In explaining this dual logic I present an interpretive summary of Mill's famous argument against and for intervention, presented in his "A Few Words on Non-Intervention" (1859), that illustrates what makes Mill's "few words" both so attractive and alarming to us. We should be drawn to Mill's arguments because he is among the first to address the conundrums of modern intervention. The modern conscience tries simultaneously to adhere to three contradictory principles: first, the cosmopolitan, humanitarian commitment to assistance, irrespective of international borders; second, respect for the significance of communitarian, national self-determination; and, third, accommodation to the reality of international anarchy, which puts a premium on self-help national security. I stress, more than has been conventional, the consequentialist character of the ethics of both nonintervention and intervention. It makes a difference whether we think that an intervention will do more good than harm, and some of the factors that determine the outcome are matters of strategy and institutional choice. I also engage in a one-sided debate with Mill as I explore the significance of the many historical examples he employs to support his argument. Do they really support his conclusions? Could they, given what he knew or should have known? Given what we now think we know? My conclusion is that, persuasive as the moral logic of his argument for liberal intervention sometimes is, the actual histories of the cases he cites actually tend to favor a bias toward nonintervention--that is, against overriding or disregarding nonintervention. That said, enough of his argument survives to warrant a firm rejection of strict noninterventionism. (2)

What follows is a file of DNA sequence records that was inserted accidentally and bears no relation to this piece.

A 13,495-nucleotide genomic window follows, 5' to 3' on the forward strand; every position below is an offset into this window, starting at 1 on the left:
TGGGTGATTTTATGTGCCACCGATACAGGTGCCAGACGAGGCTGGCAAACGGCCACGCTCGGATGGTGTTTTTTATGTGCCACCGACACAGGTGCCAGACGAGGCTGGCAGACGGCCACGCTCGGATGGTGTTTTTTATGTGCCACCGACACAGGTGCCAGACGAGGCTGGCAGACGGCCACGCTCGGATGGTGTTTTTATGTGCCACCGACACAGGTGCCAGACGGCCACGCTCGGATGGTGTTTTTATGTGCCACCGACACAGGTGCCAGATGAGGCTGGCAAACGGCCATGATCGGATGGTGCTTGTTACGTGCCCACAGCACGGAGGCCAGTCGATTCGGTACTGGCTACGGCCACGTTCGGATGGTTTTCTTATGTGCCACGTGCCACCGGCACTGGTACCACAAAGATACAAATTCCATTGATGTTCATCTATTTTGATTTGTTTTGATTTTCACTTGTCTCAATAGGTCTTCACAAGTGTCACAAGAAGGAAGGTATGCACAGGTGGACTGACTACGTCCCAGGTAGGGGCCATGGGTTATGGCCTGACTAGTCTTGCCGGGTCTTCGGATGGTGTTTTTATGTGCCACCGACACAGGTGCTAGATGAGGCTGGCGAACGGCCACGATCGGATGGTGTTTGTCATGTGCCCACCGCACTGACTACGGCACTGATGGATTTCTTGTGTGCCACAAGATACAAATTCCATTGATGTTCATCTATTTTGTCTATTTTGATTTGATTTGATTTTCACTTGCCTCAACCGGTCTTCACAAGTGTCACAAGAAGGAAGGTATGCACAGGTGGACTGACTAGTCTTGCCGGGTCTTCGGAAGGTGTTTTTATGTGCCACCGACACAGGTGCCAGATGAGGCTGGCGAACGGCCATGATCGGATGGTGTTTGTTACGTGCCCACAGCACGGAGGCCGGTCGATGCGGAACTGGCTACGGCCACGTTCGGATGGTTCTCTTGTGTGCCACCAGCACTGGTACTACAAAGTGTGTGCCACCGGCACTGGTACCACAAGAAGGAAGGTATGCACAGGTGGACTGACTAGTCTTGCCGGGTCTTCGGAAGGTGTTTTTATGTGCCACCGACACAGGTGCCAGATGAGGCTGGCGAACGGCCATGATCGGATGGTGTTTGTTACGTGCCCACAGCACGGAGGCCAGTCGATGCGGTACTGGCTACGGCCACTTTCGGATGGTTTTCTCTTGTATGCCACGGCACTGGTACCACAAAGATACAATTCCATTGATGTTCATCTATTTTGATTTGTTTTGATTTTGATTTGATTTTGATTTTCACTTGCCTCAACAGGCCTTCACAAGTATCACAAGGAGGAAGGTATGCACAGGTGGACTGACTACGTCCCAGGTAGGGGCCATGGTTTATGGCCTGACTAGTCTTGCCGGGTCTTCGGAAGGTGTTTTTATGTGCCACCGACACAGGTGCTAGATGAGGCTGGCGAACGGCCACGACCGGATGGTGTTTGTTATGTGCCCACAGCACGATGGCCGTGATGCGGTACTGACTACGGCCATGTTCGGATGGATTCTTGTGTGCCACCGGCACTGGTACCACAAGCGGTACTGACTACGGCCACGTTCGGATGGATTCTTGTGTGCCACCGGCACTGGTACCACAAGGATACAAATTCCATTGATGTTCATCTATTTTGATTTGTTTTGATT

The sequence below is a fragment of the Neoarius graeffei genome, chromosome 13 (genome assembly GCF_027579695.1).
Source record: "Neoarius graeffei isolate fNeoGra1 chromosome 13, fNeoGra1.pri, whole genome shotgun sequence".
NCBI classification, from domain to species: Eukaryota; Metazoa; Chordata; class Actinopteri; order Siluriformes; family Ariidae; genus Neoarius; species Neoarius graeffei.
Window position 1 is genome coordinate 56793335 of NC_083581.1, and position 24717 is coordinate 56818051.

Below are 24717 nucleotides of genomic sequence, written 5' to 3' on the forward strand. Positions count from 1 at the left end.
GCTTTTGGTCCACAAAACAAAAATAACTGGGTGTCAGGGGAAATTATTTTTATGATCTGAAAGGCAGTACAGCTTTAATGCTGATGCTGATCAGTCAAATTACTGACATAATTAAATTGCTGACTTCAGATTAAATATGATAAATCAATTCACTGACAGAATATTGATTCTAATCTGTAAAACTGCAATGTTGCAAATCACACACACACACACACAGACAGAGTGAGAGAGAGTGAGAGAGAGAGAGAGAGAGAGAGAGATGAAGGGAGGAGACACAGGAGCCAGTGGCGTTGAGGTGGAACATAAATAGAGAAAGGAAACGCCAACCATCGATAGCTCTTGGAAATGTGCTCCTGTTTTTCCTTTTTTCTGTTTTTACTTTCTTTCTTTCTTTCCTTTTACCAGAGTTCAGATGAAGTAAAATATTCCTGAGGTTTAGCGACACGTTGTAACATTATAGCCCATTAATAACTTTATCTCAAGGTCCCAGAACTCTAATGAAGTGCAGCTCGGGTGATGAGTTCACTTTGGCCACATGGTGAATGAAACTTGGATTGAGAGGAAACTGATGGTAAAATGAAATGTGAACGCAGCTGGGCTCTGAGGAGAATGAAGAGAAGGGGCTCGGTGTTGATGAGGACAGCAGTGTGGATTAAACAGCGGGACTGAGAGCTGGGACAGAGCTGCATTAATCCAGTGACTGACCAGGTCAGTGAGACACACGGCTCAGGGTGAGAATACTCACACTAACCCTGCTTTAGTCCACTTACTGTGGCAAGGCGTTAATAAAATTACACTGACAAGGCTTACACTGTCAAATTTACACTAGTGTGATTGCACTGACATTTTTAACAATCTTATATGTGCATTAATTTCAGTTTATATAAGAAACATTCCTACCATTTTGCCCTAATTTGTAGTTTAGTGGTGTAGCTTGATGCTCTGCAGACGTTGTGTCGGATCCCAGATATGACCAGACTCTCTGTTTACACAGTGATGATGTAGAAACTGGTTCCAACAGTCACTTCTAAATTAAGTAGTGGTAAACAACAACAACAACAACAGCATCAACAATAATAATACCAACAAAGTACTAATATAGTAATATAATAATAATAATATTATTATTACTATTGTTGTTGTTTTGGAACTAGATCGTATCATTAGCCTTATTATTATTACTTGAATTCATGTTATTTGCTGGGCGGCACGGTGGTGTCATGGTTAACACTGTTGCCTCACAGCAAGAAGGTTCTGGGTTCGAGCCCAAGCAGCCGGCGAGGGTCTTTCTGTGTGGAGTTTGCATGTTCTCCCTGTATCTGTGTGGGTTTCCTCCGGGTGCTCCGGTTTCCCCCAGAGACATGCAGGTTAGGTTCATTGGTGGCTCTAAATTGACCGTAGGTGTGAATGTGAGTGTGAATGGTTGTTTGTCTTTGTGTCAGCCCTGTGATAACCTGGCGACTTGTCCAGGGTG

Principles of nonintervention and intervention have been justified in various ways. In international law, "intervention" is not any interference but, according to Lassa Oppenheim, the influential late-nineteenth-century international legal scholar, it is "dictatorial interference" in the political independence and territorial integrity of a sovereign state. No single treaty has codified principles underlying this prohibition, and customary international law, while condemning intervention, contains numerous but contested exceptions. (3) Relevant principles in the just war tradition have been proposed by scholars, by politicians, and by citizens who have sought to provide good reasons why one should abide by these conventional principles of classic international law and good reasons why one should, on some occasions, breach them. (4)